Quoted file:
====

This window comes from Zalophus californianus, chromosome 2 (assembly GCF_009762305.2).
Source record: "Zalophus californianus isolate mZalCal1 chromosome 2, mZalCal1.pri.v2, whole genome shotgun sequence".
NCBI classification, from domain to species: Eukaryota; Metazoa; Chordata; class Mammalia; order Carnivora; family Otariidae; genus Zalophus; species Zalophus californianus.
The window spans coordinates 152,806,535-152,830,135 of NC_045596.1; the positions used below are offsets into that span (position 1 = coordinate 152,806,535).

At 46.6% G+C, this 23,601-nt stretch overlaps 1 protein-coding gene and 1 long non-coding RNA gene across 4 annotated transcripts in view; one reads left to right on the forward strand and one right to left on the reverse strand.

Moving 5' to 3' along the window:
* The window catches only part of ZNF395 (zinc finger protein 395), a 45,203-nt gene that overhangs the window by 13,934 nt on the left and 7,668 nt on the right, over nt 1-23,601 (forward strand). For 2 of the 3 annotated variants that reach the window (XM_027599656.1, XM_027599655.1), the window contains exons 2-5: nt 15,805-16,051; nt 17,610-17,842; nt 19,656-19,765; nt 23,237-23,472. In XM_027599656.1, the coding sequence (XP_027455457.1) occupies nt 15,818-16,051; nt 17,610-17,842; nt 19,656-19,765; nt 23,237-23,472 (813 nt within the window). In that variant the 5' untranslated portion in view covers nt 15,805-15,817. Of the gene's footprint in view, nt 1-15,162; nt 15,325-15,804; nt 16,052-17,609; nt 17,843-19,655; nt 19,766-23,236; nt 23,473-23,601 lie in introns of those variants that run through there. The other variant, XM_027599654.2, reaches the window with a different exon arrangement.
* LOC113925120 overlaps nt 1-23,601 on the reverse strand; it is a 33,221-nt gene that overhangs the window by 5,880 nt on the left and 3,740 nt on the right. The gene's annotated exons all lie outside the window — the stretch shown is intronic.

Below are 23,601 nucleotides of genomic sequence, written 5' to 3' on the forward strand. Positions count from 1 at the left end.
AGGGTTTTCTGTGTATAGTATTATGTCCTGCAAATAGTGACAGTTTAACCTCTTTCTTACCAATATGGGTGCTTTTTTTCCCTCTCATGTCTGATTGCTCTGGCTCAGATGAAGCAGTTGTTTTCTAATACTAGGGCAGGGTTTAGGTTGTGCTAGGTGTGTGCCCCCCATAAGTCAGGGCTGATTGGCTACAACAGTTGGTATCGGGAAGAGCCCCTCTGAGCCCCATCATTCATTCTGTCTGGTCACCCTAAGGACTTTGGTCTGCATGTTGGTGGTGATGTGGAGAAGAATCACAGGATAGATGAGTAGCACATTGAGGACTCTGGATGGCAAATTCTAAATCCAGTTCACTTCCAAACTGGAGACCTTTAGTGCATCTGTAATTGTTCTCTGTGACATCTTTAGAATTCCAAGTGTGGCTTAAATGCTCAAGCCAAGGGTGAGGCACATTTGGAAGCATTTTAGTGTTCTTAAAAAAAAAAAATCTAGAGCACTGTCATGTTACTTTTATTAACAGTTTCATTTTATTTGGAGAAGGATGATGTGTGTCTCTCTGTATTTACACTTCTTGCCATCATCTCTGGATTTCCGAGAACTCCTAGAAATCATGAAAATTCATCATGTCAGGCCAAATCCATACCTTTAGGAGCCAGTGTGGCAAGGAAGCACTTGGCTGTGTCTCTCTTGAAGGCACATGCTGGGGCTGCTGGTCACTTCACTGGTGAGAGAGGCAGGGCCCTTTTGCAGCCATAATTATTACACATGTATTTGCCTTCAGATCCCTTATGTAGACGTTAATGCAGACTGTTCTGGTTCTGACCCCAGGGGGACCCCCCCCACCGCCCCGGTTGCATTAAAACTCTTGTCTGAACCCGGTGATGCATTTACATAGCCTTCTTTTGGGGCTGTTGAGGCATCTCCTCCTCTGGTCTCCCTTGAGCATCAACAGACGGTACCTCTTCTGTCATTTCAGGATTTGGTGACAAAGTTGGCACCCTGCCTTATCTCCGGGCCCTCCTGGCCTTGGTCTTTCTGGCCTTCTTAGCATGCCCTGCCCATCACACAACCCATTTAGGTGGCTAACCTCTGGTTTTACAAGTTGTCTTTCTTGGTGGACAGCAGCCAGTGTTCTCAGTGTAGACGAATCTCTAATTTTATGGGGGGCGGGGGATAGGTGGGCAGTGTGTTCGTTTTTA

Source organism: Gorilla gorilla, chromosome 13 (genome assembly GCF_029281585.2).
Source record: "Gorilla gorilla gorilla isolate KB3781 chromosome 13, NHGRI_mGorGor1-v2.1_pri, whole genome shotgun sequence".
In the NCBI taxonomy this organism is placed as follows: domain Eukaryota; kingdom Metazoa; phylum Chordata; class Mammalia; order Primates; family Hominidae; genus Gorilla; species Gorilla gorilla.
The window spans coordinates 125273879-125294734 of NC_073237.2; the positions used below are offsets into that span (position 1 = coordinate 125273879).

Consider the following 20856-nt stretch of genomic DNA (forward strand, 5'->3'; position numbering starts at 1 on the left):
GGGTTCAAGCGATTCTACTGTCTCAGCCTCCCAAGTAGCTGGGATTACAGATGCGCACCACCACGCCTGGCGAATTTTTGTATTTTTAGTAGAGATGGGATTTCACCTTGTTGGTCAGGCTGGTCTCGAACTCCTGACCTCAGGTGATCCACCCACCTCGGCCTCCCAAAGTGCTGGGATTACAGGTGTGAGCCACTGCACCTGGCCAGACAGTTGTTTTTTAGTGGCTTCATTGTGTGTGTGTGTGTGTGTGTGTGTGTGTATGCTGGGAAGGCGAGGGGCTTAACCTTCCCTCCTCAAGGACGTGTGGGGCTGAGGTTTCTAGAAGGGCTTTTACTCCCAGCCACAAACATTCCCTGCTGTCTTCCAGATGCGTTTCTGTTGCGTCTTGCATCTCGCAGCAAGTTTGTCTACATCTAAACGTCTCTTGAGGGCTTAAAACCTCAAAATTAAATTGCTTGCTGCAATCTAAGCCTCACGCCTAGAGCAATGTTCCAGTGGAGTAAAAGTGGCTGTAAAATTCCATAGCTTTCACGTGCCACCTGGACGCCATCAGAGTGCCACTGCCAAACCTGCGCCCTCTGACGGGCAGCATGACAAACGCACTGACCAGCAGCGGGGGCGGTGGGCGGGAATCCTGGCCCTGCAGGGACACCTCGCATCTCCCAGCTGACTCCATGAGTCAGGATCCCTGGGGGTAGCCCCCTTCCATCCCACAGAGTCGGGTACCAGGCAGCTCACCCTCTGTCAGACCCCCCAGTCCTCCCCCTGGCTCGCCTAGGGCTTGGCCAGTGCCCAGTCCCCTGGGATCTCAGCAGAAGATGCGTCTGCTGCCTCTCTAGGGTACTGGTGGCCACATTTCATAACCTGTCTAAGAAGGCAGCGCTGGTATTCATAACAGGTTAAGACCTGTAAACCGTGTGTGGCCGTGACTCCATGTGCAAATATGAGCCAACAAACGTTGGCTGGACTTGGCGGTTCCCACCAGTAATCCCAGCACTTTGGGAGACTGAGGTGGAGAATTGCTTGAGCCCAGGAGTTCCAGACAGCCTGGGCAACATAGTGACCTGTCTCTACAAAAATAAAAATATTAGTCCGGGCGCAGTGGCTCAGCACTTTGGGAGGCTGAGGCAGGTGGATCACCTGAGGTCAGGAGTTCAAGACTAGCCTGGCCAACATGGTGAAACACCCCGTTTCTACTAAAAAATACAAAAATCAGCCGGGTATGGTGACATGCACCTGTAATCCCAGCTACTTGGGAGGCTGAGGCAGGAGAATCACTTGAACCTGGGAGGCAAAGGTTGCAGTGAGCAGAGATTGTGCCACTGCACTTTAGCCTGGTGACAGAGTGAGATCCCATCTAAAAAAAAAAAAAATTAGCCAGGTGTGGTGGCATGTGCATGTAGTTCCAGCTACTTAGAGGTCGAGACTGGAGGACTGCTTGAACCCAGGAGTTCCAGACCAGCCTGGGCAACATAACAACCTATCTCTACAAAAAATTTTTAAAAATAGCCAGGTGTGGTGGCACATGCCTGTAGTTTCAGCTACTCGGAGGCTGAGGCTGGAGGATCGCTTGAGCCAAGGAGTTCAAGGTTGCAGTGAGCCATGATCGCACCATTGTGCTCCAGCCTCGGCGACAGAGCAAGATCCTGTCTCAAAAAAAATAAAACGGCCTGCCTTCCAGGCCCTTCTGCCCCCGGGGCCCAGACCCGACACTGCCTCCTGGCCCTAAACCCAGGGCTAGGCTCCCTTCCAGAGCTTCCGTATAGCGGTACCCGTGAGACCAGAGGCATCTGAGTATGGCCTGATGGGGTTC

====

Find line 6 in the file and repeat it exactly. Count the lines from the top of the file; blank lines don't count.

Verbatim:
Moving 5' to 3' along the window: